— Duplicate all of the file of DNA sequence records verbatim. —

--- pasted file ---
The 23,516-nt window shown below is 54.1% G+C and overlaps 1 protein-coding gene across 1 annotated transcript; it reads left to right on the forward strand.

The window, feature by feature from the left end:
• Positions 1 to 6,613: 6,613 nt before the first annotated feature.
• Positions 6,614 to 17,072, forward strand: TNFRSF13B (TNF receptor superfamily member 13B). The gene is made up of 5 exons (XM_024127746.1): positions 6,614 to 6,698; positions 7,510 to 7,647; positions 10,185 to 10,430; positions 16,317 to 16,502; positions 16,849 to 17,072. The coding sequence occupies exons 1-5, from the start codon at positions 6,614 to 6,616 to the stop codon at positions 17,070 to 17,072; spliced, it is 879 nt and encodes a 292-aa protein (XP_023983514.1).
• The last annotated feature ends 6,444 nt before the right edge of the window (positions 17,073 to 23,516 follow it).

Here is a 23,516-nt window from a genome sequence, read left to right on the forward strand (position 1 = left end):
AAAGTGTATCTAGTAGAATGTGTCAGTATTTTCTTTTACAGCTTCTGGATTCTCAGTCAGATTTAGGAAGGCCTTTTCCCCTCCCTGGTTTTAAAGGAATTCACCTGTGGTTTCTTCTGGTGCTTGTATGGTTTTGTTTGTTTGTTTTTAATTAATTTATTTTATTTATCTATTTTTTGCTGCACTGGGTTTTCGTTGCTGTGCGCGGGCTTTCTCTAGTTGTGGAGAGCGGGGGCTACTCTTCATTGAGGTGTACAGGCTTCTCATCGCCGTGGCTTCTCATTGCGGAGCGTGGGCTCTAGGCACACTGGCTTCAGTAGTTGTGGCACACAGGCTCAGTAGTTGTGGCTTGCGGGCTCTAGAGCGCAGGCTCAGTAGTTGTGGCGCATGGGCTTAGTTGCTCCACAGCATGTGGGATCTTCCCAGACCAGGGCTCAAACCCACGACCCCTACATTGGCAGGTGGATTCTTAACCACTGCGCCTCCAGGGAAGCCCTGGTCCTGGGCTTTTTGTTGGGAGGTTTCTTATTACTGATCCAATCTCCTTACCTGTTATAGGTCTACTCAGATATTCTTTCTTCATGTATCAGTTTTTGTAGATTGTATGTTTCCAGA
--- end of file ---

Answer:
The 23,516-nt window shown below is 54.1% G+C and overlaps 1 protein-coding gene across 1 annotated transcript; it reads left to right on the forward strand.

The window, feature by feature from the left end:
• Positions 1 to 6,613: 6,613 nt before the first annotated feature.
• Positions 6,614 to 17,072, forward strand: TNFRSF13B (TNF receptor superfamily member 13B). The gene is made up of 5 exons (XM_024127746.1): positions 6,614 to 6,698; positions 7,510 to 7,647; positions 10,185 to 10,430; positions 16,317 to 16,502; positions 16,849 to 17,072. The coding sequence occupies exons 1-5, from the start codon at positions 6,614 to 6,616 to the stop codon at positions 17,070 to 17,072; spliced, it is 879 nt and encodes a 292-aa protein (XP_023983514.1).
• The last annotated feature ends 6,444 nt before the right edge of the window (positions 17,073 to 23,516 follow it).

Here is a 23,516-nt window from a genome sequence, read left to right on the forward strand (position 1 = left end):
AAAGTGTATCTAGTAGAATGTGTCAGTATTTTCTTTTACAGCTTCTGGATTCTCAGTCAGATTTAGGAAGGCCTTTTCCCCTCCCTGGTTTTAAAGGAATTCACCTGTGGTTTCTTCTGGTGCTTGTATGGTTTTGTTTGTTTGTTTTTAATTAATTTATTTTATTTATCTATTTTTTGCTGCACTGGGTTTTCGTTGCTGTGCGCGGGCTTTCTCTAGTTGTGGAGAGCGGGGGCTACTCTTCATTGAGGTGTACAGGCTTCTCATCGCCGTGGCTTCTCATTGCGGAGCGTGGGCTCTAGGCACACTGGCTTCAGTAGTTGTGGCACACAGGCTCAGTAGTTGTGGCTTGCGGGCTCTAGAGCGCAGGCTCAGTAGTTGTGGCGCATGGGCTTAGTTGCTCCACAGCATGTGGGATCTTCCCAGACCAGGGCTCAAACCCACGACCCCTACATTGGCAGGTGGATTCTTAACCACTGCGCCTCCAGGGAAGCCCTGGTCCTGGGCTTTTTGTTGGGAGGTTTCTTATTACTGATCCAATCTCCTTACCTGTTATAGGTCTACTCAGATATTCTTTCTTCATGTATCAGTTTTTGTAGATTGTATGTTTCCAGA